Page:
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The Blue & Gray Press | August 18, 2018

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Testing Company Certifies New GRE

By MOLLY HODGES

Many University of Mary Washington upperclassmen applying to graduate or business school will take the revamped Graduate Record Examination (GRE), which is intended to be more user-friendly and include new types of questions.

In August 2011, Educational Testing Services (ETS) introduced the GRE revised general test. According to ETS, the exam is now accepted by over 800 Masters of Business Administration BA programs worldwide.

“It more closely reflects the kind of thinking you’ll do in graduate or business school and demonstrates that you are ready for graduate-level work,” according to the ETS website.

Additionally, the new “ScoreSelect” option allows applicants to select their best scores to send to chosen institutions.

The GRE revised general test is divided into three sections: verbal reasoning, quantitative reasoning and analytical writing.

The score scales have been modified for the verbal reasoning and quantitative reasoning portions of the exam due to the significant changes made to these sections.

The two scores for both the verbal reasoning and quantitative reasoning sections are reported in one-point increments on a 130-170 score scale.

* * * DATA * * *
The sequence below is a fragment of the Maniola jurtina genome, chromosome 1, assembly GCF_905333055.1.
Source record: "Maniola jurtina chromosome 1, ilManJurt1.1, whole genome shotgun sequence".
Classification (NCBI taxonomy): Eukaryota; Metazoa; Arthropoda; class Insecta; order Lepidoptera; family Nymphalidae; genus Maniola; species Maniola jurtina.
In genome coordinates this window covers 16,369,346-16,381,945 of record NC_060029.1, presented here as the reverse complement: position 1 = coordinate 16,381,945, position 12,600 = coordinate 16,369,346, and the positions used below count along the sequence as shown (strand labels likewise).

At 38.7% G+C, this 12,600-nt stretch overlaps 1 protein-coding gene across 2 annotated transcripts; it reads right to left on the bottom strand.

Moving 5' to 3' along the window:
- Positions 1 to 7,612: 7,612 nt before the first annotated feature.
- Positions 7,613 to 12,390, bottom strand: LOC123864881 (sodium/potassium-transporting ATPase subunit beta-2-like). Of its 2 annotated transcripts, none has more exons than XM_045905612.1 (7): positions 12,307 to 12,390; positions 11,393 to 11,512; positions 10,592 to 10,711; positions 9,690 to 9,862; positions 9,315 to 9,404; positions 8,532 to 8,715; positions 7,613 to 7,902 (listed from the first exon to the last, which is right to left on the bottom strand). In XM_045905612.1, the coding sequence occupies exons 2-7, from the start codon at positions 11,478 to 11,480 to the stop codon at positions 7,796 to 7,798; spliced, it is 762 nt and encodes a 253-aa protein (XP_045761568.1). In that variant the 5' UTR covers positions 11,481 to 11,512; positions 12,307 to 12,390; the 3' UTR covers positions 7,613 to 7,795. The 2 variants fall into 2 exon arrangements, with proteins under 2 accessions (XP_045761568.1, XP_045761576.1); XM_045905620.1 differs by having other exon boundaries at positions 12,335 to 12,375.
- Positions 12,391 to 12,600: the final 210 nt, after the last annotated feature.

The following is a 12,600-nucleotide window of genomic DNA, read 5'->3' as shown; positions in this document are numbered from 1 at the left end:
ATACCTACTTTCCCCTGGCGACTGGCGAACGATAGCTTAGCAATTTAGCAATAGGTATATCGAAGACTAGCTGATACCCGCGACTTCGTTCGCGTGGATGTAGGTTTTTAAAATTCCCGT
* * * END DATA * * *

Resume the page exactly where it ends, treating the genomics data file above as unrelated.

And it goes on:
The analytical writing score scale has remained unchanged. A score is reported in half-point increments on a 0-6 score scale.

According to the National Center for Education Statistics, “The changes come following a 57 percent boom in fall enrollment in graduate, medical and law schools.”

In addition to the changes made to the content of the questions, test takers will take a longer exam.

According to U.S. News & World Report, the former test took place over the course of three hours, but the GRE revised general test will take about four hours to complete.

Senior Chelsea Mays approves of the changes designed to make the exam more student-friendly.

“This allows people to play up their strengths,” said Mays.

Senior Clara Coward said the changes could potentially be beneficial.

“It seems weird to me how ‘what is going to be useful in the real world’ is testable by standardized testing,” said Coward.

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